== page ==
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At the host-bacteria interface: Modulation of the intestinal microbiota and its metabolic activity by Card9 signalling in health and Inflammatory Bowel Diseases

Periodic Reporting for period 1 - MArylAND (At the host-bacteria interface: Modulation of the intestinal microbiota and its metabolic activity by Card9 signalling in health and Inflammatory Bowel Diseases)

Reporting period: 2017-11-01 to 2019-10-31

The microbial community living in the human intestine is crucial to the health and nutrition of the host. Loss of the fragile balance within this complex ecosystem is involved in numerous pathologies, including inflammatory bowel disease (IBD).
IBD such as Crohn’s disease (CD) and ulcerative colitis (UC), are characterized by chronic and relapsing inflammation of the gastro-intestinal tract. Their incidence increased during the 20th century and continues to rise, affecting individuals in the most challenging and productive years of their lives 1 and thus representing major burdens of morbidity in western countries. Their incidence and prevalence are relatively high in industrialized countries (10-15 per 100 000 inhabitants/year and 100-150 per 100 000 respectively) and the lifelong risk to develop IBD is currently estimated to be over 1%. Unfortunately, no cure is currently possible for CD and UC. Most of the available treatments are immunosuppressants that are associated with potentially severe side effects such as infection and neoplasia. Moreover, despite recent progress, immunosuppressive treatments are not always effective and have, at best, suspensive effects. Finally, the course of these diseases remains poorly predictable leading to inappropriate treatment or delay in therapeutic adaptation.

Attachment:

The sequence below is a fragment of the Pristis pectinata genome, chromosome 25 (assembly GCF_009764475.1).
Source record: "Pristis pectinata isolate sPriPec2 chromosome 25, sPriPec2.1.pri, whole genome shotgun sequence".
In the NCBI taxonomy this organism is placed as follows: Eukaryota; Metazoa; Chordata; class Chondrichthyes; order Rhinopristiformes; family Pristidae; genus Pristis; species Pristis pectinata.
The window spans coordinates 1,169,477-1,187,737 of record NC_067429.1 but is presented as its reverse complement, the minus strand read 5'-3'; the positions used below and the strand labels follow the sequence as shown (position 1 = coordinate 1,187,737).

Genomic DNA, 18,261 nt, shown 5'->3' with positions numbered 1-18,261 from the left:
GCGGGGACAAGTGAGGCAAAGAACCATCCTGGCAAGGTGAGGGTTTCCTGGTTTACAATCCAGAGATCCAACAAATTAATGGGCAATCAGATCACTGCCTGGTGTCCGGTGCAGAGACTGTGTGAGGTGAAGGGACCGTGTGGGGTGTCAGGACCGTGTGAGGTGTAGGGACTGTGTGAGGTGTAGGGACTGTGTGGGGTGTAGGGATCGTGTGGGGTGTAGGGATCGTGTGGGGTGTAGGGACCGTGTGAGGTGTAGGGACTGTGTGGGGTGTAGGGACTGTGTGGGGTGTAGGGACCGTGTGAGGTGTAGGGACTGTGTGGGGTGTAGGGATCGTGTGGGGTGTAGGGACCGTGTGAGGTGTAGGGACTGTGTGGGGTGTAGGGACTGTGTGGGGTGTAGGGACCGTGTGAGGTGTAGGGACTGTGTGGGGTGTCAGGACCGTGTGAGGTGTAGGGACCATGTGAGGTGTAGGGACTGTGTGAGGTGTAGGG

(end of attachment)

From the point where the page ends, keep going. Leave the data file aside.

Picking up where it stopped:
There is thus a great unmet medical need both of new therapeutic approaches and biomarkers to predict clinical events. Although the exact pathogenesis of IBD is not fully understood, it is currently admitted that it develops as a result of a combination of genetic predisposition, dysbiosis of the gut microbiota, and environmental influences. Deciphering the host-bacteria crosstalk will improve our understanding of IBD and enable new preventive and therapeutic strategies.